China threat means US-India partnership must grow


Two years ago, in below freezing temperatures and under the cover of darkness, Chinese soldiers crept through the high-altitude Galwan Valley. Armed with homemade weapons, including iron rods studded with spikes and wooden clubs wrapped with barbed wire, they attacked a contingent of Indian soldiers. The medieval, hand-to-hand combat lasted for six hours.

 When the brutal melee was over, 20 Indian soldiers had been killed and, according to Indian media, over 40 Chinese PLA soldiers were dead. Though China has never officially released the number of its casualties, the event is considered to be the deadliest clash between the two nuclear neighbors since 1975.

Had both sides not respected the decades-long agreement banning the use of firearms along the contested border area referred to as the Line of Actual Control, the outcome – both on the battlefield and the global stage – could have been much worse.

In the aftermath of the attack, New Delhi issued an array of reprisals, including banning Chinese apps from the Indian app store. With India rapidly approaching 1 billion smartphone users, it was a significant blow to the Chinese tech community. It also served as a savvy national security move as it eroded China’s ability to mine the personal and biometric data of India’s citizens.

For its part, the United States was quick to identify a means by which it could help strengthen its growing security partnership with India – not via fighter jets and missile systems, but rather by providing a wide range of cold weather gear, allowing the Indian military to "overwinter" in the Galwan Valley, thereby hampering any future attempts by Beijing to violate and seize Indian sovereign territory uncontested.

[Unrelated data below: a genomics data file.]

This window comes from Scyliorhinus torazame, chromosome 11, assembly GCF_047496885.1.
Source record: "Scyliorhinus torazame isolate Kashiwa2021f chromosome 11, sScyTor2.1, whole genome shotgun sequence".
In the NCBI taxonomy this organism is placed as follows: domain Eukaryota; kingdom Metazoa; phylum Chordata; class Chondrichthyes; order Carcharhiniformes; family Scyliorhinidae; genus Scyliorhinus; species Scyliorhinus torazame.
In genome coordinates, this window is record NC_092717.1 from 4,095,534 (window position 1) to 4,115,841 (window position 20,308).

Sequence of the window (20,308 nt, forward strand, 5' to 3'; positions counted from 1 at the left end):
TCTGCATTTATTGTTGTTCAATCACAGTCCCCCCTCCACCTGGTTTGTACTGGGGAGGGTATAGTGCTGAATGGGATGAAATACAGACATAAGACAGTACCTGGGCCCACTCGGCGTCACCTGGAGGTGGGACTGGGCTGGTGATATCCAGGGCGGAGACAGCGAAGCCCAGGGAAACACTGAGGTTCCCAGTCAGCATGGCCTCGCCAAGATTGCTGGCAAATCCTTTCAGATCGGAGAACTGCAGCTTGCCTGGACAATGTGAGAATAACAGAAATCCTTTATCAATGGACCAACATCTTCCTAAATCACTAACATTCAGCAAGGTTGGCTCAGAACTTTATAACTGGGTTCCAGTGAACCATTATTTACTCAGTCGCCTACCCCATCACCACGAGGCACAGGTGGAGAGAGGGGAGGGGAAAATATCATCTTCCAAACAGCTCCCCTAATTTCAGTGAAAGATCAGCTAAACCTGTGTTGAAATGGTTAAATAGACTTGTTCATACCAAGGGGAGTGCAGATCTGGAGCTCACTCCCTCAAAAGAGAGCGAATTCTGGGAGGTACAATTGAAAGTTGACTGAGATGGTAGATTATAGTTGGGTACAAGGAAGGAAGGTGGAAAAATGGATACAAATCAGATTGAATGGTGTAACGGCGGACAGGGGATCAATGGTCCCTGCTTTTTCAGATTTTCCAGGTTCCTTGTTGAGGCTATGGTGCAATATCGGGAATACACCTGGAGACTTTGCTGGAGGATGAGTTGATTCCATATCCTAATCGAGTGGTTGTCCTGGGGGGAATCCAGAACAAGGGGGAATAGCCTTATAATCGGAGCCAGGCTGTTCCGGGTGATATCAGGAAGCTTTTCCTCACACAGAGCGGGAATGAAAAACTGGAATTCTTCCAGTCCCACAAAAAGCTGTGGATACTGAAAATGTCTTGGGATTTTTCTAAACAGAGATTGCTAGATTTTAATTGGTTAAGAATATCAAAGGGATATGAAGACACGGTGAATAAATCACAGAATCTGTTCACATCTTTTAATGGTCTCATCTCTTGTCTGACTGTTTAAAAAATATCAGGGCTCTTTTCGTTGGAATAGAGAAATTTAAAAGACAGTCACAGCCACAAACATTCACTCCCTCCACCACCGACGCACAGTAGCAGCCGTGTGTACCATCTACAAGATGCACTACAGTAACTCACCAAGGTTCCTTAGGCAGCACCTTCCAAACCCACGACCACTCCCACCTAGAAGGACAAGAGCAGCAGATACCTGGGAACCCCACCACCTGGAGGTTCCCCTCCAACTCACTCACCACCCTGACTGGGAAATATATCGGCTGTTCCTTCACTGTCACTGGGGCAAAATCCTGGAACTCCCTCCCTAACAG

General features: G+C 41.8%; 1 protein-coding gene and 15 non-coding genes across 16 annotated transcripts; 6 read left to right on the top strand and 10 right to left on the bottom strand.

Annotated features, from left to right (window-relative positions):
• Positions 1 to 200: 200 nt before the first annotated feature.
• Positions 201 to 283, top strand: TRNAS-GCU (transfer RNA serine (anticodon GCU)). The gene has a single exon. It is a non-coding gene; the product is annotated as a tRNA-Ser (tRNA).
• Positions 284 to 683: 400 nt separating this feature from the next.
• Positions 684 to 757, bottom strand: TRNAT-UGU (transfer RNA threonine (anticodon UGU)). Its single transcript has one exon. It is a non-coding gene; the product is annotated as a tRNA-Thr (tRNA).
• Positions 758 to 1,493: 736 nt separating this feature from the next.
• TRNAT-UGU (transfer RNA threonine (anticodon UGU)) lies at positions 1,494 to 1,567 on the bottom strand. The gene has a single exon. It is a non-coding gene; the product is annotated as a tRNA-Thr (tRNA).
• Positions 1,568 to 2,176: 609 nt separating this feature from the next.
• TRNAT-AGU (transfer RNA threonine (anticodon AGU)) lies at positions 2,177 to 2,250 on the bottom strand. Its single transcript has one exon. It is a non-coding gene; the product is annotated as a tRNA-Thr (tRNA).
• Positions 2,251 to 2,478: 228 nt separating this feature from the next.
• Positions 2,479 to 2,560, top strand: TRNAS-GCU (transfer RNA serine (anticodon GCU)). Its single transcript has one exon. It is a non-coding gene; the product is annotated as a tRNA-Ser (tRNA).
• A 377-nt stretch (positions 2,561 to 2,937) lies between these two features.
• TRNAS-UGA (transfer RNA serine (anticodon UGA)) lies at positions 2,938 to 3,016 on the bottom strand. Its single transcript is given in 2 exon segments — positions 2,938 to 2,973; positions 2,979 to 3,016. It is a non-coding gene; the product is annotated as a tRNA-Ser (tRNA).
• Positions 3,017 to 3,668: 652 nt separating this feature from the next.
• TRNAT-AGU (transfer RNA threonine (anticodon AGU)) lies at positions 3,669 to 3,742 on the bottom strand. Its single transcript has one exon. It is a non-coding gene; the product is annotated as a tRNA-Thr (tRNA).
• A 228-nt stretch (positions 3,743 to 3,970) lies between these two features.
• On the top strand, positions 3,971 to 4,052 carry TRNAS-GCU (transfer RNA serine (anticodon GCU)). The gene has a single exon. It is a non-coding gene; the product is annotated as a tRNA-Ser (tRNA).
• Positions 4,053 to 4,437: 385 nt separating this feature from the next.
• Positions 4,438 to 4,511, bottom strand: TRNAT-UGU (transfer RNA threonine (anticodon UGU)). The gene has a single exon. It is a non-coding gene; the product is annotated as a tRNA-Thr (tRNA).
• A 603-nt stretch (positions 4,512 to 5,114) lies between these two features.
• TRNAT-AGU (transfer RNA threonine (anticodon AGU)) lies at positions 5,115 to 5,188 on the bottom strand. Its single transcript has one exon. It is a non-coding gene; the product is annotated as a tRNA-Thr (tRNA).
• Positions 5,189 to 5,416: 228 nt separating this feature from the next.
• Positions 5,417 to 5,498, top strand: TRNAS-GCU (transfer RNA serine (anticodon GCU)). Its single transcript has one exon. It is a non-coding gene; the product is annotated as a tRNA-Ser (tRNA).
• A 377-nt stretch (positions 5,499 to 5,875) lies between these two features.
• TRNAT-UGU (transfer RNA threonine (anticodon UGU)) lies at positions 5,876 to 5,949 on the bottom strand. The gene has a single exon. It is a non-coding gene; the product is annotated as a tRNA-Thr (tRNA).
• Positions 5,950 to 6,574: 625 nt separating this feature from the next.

Researching my thriller, "Rising Tiger," I was shocked not only by the savagery of the Galwan Valley attack, but also by China’s ongoing efforts to slip a proverbial noose around India’s neck through its salami-slicing, territorial incursions into Bhutan, the expansion of its sphere of influence via its Belt and Road initiative in Pakistan, and its network of commercial and military facilities across the Indian Ocean known as the String of Pearls.

India, as the world’s largest democracy, is a natural ally for the United States, the world’s oldest. From our supply chain (which is far too dependent on China) to military cooperation, there is much America can benefit from a formal alliance with India. 

In fact, as Chinese economic and military expansionism continues to grow, now is the time to move beyond the Quadrilateral Security Dialogue of Australia, India, Japan and the United States, to a more robust, official organization.